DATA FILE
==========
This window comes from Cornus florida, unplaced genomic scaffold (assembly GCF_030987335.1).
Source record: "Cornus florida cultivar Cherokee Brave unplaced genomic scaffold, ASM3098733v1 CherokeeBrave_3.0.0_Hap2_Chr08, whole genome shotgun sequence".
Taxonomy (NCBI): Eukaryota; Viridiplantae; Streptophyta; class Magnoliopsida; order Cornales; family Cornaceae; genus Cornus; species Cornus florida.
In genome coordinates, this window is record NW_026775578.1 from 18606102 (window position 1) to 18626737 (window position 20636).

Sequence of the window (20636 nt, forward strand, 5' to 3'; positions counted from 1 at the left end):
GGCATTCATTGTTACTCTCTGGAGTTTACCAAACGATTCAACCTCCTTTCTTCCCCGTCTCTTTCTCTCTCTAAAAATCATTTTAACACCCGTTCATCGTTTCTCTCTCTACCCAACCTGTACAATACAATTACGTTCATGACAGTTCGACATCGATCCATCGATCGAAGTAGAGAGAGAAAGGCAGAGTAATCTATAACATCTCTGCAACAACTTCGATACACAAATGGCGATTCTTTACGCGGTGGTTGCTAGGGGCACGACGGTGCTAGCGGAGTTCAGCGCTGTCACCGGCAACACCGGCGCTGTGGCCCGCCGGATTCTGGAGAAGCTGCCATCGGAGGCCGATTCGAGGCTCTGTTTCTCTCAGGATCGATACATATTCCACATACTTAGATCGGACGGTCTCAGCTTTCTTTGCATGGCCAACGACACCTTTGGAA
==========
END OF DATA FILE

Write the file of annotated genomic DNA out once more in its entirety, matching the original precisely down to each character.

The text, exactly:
This window comes from Cornus florida, unplaced genomic scaffold (assembly GCF_030987335.1).
Source record: "Cornus florida cultivar Cherokee Brave unplaced genomic scaffold, ASM3098733v1 CherokeeBrave_3.0.0_Hap2_Chr08, whole genome shotgun sequence".
Taxonomy (NCBI): Eukaryota; Viridiplantae; Streptophyta; class Magnoliopsida; order Cornales; family Cornaceae; genus Cornus; species Cornus florida.
In genome coordinates, this window is record NW_026775578.1 from 18606102 (window position 1) to 18626737 (window position 20636).

Sequence of the window (20636 nt, forward strand, 5' to 3'; positions counted from 1 at the left end):
GGCATTCATTGTTACTCTCTGGAGTTTACCAAACGATTCAACCTCCTTTCTTCCCCGTCTCTTTCTCTCTCTAAAAATCATTTTAACACCCGTTCATCGTTTCTCTCTCTACCCAACCTGTACAATACAATTACGTTCATGACAGTTCGACATCGATCCATCGATCGAAGTAGAGAGAGAAAGGCAGAGTAATCTATAACATCTCTGCAACAACTTCGATACACAAATGGCGATTCTTTACGCGGTGGTTGCTAGGGGCACGACGGTGCTAGCGGAGTTCAGCGCTGTCACCGGCAACACCGGCGCTGTGGCCCGCCGGATTCTGGAGAAGCTGCCATCGGAGGCCGATTCGAGGCTCTGTTTCTCTCAGGATCGATACATATTCCACATACTTAGATCGGACGGTCTCAGCTTTCTTTGCATGGCCAACGACACCTTTGGAA